New lithium mines and growing demand for materials used to make lithium batteries for electric vehicles puts Australia in a position to dominate the world’s lithium supply.
Mining and agribusiness reporter, Darryn Gray, writing in the Sydney Morning Herald, has quoted Citi analyst Clarke Wilkins as saying Western Australia will provide over half of the world’s lithium supply because all of the world’s hard rock (spodumene) mines “are basically in WA.” Wilkins is quoted as saying that “there are projects outside of Australia, but it’s unlikely that any of those will be really of material scale production until a number of years away. Because you’ve got infrastructure, you’ve got a mining culture, the biggest projects tend to be in Australia, so Australia does lead the world in terms of development of these hard rock mines.”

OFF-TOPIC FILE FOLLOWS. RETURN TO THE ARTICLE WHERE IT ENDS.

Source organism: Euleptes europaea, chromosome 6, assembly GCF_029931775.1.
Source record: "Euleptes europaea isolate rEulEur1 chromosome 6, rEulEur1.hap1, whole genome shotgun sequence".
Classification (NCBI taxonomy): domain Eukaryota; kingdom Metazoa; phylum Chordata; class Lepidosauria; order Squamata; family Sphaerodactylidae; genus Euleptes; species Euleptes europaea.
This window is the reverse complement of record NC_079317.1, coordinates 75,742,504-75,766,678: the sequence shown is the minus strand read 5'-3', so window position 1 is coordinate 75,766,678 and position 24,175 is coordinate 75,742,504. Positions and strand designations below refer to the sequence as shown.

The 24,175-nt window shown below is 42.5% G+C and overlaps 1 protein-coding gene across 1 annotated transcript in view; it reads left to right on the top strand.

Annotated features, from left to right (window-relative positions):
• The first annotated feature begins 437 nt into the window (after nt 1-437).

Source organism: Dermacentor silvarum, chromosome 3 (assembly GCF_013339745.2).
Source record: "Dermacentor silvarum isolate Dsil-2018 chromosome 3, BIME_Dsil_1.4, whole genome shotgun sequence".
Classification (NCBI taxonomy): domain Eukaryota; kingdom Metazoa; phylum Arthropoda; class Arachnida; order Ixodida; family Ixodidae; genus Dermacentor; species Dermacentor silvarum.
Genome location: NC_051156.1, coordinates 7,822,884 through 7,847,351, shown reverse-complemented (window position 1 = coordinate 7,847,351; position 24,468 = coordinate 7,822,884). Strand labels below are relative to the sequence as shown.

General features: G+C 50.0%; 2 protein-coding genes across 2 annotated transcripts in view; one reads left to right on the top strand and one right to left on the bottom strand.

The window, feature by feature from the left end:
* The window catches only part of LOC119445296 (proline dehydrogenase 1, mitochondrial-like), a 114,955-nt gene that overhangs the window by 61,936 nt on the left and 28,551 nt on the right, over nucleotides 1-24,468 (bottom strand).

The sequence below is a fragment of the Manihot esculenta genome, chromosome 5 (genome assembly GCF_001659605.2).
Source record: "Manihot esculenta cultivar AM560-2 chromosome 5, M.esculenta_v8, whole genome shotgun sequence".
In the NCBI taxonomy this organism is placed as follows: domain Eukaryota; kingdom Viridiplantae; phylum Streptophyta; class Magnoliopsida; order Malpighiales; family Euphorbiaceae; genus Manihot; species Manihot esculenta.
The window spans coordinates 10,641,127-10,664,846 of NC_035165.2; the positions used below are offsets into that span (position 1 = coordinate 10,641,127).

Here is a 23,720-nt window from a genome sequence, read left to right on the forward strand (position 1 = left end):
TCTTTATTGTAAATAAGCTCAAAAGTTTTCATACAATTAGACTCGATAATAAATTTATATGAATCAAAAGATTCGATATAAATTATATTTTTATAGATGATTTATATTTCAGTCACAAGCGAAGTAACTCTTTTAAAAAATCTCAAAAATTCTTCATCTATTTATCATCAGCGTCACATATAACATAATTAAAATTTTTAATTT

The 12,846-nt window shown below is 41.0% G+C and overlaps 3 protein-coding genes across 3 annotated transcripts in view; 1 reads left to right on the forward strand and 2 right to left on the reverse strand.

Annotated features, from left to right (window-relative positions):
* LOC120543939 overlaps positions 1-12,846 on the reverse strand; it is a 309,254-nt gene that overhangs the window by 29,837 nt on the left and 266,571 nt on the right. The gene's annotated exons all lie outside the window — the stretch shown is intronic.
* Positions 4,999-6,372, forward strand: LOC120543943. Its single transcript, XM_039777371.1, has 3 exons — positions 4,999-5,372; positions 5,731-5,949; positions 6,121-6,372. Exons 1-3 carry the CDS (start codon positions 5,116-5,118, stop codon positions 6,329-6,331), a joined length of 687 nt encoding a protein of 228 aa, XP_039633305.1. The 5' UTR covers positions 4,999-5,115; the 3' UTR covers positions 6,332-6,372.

Gray also reports Pilbara Minerals’ Ken Brinsden as saying the company’s Pilgangoora mine would be “one of the world’s largest lithium mines”, and was expected to start processing rocks to produce spodumene concentrate containing lithium with a first shipment of spodumene concentrate sometime in late June.
Despite the optimism, Gray points to volatile stock price movements of ASX-listed lithium companies in recent months. Rising share prices have been affected by concerns that the lithium market could be in over-supply in future years. Gray quotes Lachlan Shaw, commodity strategist with UBS as saying, “The industry is going through very rapid growth, and there will be bumps and curves along the way. … There’s a pretty wide range of views out there about demand growth, and about how the industry works. And because the range of views is so diverse, there’s added volatility”.